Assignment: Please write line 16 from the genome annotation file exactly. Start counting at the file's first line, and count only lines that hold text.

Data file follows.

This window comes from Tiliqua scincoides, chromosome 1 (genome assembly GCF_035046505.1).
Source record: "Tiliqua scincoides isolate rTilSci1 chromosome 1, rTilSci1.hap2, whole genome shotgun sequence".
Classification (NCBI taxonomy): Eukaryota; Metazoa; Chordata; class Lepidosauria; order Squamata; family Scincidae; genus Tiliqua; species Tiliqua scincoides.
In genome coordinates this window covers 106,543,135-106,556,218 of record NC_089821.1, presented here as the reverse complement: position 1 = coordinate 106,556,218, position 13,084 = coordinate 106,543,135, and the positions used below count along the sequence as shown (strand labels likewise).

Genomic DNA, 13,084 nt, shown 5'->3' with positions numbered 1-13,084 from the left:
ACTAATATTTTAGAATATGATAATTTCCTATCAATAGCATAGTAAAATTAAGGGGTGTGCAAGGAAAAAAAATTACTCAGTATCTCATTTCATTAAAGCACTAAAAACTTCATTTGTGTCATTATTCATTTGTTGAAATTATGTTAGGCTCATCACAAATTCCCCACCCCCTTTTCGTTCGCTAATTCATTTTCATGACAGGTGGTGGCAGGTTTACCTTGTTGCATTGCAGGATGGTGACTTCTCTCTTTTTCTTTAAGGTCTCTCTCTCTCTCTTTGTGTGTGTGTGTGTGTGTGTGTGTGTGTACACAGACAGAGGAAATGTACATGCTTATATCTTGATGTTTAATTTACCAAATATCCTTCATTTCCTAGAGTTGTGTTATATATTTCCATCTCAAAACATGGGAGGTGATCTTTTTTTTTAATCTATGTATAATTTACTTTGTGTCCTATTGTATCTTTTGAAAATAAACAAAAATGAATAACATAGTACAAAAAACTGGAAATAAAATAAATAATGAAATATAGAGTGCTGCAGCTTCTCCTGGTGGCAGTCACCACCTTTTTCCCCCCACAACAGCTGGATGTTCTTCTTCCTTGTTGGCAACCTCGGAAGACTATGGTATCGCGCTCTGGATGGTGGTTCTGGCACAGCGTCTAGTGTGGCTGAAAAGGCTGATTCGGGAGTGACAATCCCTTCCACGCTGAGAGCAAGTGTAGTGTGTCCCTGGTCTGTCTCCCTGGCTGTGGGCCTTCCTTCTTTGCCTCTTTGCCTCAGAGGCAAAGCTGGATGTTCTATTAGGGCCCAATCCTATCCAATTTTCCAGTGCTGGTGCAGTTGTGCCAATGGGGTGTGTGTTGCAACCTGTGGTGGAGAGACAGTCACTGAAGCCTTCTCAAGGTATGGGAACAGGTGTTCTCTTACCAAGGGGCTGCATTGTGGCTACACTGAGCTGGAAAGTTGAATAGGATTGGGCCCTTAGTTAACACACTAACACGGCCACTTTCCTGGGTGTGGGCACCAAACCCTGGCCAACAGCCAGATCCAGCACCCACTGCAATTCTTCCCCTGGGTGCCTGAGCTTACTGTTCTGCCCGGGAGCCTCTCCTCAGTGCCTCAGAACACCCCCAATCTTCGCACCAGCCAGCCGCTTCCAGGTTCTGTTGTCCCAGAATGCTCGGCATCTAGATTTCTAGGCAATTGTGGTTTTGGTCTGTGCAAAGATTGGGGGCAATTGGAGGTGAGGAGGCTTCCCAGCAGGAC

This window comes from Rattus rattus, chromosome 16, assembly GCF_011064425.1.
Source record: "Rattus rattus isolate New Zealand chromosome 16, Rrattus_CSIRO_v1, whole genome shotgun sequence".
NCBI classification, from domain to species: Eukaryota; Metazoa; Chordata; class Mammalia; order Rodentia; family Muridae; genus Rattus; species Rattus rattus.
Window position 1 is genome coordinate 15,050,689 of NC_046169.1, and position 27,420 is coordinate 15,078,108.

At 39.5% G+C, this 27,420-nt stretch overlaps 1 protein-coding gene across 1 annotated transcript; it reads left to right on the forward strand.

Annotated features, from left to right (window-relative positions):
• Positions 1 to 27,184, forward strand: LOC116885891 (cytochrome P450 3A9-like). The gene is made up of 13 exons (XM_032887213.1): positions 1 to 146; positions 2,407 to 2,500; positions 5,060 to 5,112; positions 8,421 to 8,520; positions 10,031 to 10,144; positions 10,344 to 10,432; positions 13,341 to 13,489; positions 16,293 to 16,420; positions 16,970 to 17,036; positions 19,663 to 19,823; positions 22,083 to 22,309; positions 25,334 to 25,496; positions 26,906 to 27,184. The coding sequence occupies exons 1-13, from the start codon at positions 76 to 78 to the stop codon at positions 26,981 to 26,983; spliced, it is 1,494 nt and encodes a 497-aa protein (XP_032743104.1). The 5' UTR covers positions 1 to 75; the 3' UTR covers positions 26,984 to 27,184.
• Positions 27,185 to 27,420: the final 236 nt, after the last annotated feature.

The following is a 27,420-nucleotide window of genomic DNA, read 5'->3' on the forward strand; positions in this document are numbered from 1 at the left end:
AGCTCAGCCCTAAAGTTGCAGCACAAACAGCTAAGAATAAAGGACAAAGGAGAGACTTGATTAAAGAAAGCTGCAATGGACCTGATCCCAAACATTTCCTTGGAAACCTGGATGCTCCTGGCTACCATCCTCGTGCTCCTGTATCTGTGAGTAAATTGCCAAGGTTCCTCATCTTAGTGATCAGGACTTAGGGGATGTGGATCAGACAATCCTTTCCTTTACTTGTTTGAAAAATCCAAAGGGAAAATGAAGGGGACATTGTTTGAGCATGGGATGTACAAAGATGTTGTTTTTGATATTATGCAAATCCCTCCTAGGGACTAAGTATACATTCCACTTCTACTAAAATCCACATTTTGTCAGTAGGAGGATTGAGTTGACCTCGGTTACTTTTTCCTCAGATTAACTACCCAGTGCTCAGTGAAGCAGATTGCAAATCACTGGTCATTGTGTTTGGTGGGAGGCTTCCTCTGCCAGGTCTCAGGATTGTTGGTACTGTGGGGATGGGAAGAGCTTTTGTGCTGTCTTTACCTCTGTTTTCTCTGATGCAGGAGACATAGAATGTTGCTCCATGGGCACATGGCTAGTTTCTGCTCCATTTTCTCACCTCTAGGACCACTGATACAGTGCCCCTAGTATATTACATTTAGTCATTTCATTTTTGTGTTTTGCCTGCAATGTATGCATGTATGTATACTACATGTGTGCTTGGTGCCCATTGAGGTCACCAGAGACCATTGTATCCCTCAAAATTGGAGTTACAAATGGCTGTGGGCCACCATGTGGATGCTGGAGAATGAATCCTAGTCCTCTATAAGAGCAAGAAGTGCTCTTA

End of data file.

AGCTCAGCCCTAAAGTTGCAGCACAAACAGCTAAGAATAAAGGACAAAGGAGAGACTTGATTAAAGAAAGCTGCAATGGACCTGATCCCAAACATTTCCTTGGAAACCTGGATGCTCCTGGCTACCATCCTCGTGCTCCTGTATCTGTGAGTAAATTGCCAAGGTTCCTCATCTTAGTGATCAGGACTTAGGGGATGTGGATCAGACAATCCTTTCCTTTACTTGTTTGAAAAATCCAAAGGGAAAATGAAGGGGACATTGTTTGAGCATGGGATGTACAAAGATGTTGTTTTTGATATTATGCAAATCCCTCCTAGGGACTAAGTATACATTCCACTTCTACTAAAATCCACATTTTGTCAGTAGGAGGATTGAGTTGACCTCGGTTACTTTTTCCTCAGATTAACTACCCAGTGCTCAGTGAAGCAGATTGCAAATCACTGGTCATTGTGTTTGGTGGGAGGCTTCCTCTGCCAGGTCTCAGGATTGTTGGTACTGTGGGGATGGGAAGAGCTTTTGTGCTGTCTTTACCTCTGTTTTCTCTGATGCAGGAGACATAGAATGTTGCTCCATGGGCACATGGCTAGTTTCTGCTCCATTTTCTCACCTCTAGGACCACTGATACAGTGCCCCTAGTATATTACATTTAGTCATTTCATTTTTGTGTTTTGCCTGCAATGTATGCATGTATGTATACTACATGTGTGCTTGGTGCCCATTGAGGTCACCAGAGACCATTGTATCCCTCAAAATTGGAGTTACAAATGGCTGTGGGCCACCATGTGGATGCTGGAGAATGAATCCTAGTCCTCTATAAGAGCAAGAAGTGCTCTTA